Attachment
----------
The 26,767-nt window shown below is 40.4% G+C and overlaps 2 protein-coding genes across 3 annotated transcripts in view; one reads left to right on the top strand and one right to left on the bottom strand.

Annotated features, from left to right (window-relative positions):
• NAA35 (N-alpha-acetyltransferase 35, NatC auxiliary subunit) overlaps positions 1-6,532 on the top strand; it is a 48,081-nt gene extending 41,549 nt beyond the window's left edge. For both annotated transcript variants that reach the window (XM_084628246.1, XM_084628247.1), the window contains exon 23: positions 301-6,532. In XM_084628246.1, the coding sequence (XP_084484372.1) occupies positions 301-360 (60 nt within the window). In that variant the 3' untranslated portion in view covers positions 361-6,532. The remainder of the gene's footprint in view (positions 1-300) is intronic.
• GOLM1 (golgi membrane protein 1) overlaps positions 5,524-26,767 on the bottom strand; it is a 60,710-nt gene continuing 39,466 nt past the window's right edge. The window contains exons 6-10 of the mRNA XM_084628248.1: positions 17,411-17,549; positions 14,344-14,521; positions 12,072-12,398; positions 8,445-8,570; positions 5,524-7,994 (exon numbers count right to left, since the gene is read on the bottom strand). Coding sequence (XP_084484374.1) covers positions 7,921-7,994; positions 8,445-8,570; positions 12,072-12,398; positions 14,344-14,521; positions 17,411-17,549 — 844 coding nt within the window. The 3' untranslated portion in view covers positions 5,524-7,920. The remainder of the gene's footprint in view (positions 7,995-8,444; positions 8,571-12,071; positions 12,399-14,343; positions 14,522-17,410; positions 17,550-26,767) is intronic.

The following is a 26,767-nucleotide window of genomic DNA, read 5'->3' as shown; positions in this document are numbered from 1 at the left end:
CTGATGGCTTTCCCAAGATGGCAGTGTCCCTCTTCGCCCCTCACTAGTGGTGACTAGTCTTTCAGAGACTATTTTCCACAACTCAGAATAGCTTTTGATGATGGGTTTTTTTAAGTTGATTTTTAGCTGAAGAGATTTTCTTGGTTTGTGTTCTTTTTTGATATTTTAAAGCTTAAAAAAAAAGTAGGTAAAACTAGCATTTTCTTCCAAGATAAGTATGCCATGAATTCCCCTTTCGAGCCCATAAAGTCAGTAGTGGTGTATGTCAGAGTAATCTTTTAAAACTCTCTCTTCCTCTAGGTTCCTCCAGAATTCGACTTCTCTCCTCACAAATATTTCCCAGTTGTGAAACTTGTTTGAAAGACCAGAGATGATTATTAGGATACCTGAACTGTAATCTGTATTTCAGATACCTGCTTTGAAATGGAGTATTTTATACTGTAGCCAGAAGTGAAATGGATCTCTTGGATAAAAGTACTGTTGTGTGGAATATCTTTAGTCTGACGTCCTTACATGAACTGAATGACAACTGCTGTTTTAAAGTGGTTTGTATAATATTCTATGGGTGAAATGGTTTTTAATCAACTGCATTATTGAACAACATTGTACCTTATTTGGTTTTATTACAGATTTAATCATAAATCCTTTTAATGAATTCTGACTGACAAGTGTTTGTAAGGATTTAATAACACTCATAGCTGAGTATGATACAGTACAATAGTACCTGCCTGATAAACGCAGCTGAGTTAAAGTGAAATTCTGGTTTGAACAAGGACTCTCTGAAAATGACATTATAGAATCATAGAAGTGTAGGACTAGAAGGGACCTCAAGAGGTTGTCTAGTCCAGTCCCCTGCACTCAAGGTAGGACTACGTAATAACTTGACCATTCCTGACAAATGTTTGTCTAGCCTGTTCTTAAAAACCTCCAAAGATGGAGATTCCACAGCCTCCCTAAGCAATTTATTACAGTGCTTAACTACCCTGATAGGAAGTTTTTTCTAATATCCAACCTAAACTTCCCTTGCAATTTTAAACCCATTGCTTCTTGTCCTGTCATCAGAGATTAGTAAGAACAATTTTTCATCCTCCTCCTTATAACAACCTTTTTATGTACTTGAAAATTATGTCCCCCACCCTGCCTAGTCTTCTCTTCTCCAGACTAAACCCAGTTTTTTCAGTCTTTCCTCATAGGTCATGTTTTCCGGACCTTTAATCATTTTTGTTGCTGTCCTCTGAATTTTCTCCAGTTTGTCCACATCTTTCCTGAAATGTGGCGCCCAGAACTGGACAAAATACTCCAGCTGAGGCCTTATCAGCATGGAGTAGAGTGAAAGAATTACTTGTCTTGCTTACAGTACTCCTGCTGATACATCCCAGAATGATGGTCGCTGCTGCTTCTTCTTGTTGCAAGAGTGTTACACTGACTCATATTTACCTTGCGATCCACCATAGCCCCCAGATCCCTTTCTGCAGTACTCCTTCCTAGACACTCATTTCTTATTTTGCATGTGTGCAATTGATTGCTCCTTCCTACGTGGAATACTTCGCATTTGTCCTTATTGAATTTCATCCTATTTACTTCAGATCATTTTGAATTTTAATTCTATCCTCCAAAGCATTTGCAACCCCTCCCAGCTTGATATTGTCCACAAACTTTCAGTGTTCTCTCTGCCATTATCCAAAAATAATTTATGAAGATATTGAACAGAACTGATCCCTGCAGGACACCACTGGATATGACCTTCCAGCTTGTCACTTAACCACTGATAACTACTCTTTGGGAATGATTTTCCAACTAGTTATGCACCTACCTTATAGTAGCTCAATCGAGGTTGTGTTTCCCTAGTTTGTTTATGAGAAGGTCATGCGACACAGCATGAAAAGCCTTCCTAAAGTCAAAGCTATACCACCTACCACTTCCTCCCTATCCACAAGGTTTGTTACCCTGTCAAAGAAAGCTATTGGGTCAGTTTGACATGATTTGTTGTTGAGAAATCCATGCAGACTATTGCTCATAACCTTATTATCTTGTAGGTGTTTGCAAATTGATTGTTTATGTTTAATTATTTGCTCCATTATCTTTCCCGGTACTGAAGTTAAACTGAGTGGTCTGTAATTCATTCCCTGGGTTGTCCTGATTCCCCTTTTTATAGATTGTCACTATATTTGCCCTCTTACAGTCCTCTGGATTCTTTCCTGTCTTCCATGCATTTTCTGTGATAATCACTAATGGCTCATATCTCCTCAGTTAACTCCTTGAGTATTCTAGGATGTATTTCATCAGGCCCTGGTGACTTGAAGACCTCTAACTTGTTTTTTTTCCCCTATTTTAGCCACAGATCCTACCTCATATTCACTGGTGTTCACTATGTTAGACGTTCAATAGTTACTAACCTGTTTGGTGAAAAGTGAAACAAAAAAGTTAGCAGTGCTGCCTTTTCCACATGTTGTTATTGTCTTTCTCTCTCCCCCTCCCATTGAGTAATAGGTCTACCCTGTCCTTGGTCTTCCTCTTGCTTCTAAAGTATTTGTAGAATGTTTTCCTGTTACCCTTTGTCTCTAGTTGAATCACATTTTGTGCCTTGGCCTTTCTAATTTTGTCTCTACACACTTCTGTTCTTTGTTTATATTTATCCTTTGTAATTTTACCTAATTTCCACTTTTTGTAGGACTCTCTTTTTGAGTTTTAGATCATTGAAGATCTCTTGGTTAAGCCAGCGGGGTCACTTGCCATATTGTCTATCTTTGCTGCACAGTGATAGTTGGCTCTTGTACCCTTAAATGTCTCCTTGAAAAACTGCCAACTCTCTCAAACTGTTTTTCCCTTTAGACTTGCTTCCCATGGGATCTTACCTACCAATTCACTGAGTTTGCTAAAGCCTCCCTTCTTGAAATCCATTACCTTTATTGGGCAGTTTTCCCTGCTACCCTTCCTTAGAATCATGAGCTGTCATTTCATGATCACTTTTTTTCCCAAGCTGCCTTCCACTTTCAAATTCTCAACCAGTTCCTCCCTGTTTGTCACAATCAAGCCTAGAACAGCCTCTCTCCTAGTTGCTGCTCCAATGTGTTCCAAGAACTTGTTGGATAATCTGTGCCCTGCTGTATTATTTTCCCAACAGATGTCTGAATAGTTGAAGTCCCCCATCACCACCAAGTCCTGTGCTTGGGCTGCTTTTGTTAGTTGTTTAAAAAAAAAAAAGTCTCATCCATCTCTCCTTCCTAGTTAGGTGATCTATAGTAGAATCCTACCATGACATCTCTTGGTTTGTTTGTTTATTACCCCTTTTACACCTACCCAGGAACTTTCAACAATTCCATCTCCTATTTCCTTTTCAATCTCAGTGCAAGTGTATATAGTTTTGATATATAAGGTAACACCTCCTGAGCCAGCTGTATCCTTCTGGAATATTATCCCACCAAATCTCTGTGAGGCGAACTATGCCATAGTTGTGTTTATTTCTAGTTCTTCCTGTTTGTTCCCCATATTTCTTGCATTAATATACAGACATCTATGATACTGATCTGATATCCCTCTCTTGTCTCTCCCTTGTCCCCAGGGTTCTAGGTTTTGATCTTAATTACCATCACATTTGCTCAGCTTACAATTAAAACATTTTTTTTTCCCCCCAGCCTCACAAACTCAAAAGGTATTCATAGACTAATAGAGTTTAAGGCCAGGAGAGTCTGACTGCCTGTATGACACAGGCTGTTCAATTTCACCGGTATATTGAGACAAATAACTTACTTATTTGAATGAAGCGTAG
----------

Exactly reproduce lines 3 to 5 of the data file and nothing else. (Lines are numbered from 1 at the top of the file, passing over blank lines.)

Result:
• NAA35 (N-alpha-acetyltransferase 35, NatC auxiliary subunit) overlaps positions 1-6,532 on the top strand; it is a 48,081-nt gene extending 41,549 nt beyond the window's left edge. For both annotated transcript variants that reach the window (XM_084628246.1, XM_084628247.1), the window contains exon 23: positions 301-6,532. In XM_084628246.1, the coding sequence (XP_084484372.1) occupies positions 301-360 (60 nt within the window). In that variant the 3' untranslated portion in view covers positions 361-6,532. The remainder of the gene's footprint in view (positions 1-300) is intronic.
• GOLM1 (golgi membrane protein 1) overlaps positions 5,524-26,767 on the bottom strand; it is a 60,710-nt gene continuing 39,466 nt past the window's right edge. The window contains exons 6-10 of the mRNA XM_084628248.1: positions 17,411-17,549; positions 14,344-14,521; positions 12,072-12,398; positions 8,445-8,570; positions 5,524-7,994 (exon numbers count right to left, since the gene is read on the bottom strand). Coding sequence (XP_084484374.1) covers positions 7,921-7,994; positions 8,445-8,570; positions 12,072-12,398; positions 14,344-14,521; positions 17,411-17,549 — 844 coding nt within the window. The 3' untranslated portion in view covers positions 5,524-7,920. The remainder of the gene's footprint in view (positions 7,995-8,444; positions 8,571-12,071; positions 12,399-14,343; positions 14,522-17,410; positions 17,550-26,767) is intronic.

The following is a 26,767-nucleotide window of genomic DNA, read 5'->3' as shown; positions in this document are numbered from 1 at the left end: